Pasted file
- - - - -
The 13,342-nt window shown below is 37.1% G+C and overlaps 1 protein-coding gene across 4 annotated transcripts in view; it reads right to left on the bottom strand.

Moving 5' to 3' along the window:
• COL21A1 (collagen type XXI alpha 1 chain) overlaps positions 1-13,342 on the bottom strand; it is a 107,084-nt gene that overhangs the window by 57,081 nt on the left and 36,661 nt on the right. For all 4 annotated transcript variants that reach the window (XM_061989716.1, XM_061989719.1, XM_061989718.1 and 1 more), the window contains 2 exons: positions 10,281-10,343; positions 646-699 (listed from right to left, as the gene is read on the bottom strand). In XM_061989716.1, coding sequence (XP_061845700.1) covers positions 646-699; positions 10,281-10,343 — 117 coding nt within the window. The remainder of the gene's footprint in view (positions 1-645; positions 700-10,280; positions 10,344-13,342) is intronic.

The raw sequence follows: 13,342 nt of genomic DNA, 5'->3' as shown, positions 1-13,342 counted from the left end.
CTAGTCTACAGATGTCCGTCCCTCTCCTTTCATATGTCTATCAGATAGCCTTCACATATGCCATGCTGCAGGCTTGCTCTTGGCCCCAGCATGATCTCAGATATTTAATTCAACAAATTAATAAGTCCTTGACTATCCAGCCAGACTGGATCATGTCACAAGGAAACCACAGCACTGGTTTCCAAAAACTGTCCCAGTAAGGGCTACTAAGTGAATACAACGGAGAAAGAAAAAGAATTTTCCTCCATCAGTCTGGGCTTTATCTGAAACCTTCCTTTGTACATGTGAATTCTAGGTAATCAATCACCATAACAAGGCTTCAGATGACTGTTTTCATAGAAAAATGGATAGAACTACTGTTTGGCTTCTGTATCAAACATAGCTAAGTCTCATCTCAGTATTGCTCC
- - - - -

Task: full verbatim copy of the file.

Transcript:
The 13,342-nt window shown below is 37.1% G+C and overlaps 1 protein-coding gene across 4 annotated transcripts in view; it reads right to left on the bottom strand.

Moving 5' to 3' along the window:
• COL21A1 (collagen type XXI alpha 1 chain) overlaps positions 1-13,342 on the bottom strand; it is a 107,084-nt gene that overhangs the window by 57,081 nt on the left and 36,661 nt on the right. For all 4 annotated transcript variants that reach the window (XM_061989716.1, XM_061989719.1, XM_061989718.1 and 1 more), the window contains 2 exons: positions 10,281-10,343; positions 646-699 (listed from right to left, as the gene is read on the bottom strand). In XM_061989716.1, coding sequence (XP_061845700.1) covers positions 646-699; positions 10,281-10,343 — 117 coding nt within the window. The remainder of the gene's footprint in view (positions 1-645; positions 700-10,280; positions 10,344-13,342) is intronic.

The raw sequence follows: 13,342 nt of genomic DNA, 5'->3' as shown, positions 1-13,342 counted from the left end.
CTAGTCTACAGATGTCCGTCCCTCTCCTTTCATATGTCTATCAGATAGCCTTCACATATGCCATGCTGCAGGCTTGCTCTTGGCCCCAGCATGATCTCAGATATTTAATTCAACAAATTAATAAGTCCTTGACTATCCAGCCAGACTGGATCATGTCACAAGGAAACCACAGCACTGGTTTCCAAAAACTGTCCCAGTAAGGGCTACTAAGTGAATACAACGGAGAAAGAAAAAGAATTTTCCTCCATCAGTCTGGGCTTTATCTGAAACCTTCCTTTGTACATGTGAATTCTAGGTAATCAATCACCATAACAAGGCTTCAGATGACTGTTTTCATAGAAAAATGGATAGAACTACTGTTTGGCTTCTGTATCAAACATAGCTAAGTCTCATCTCAGTATTGCTCC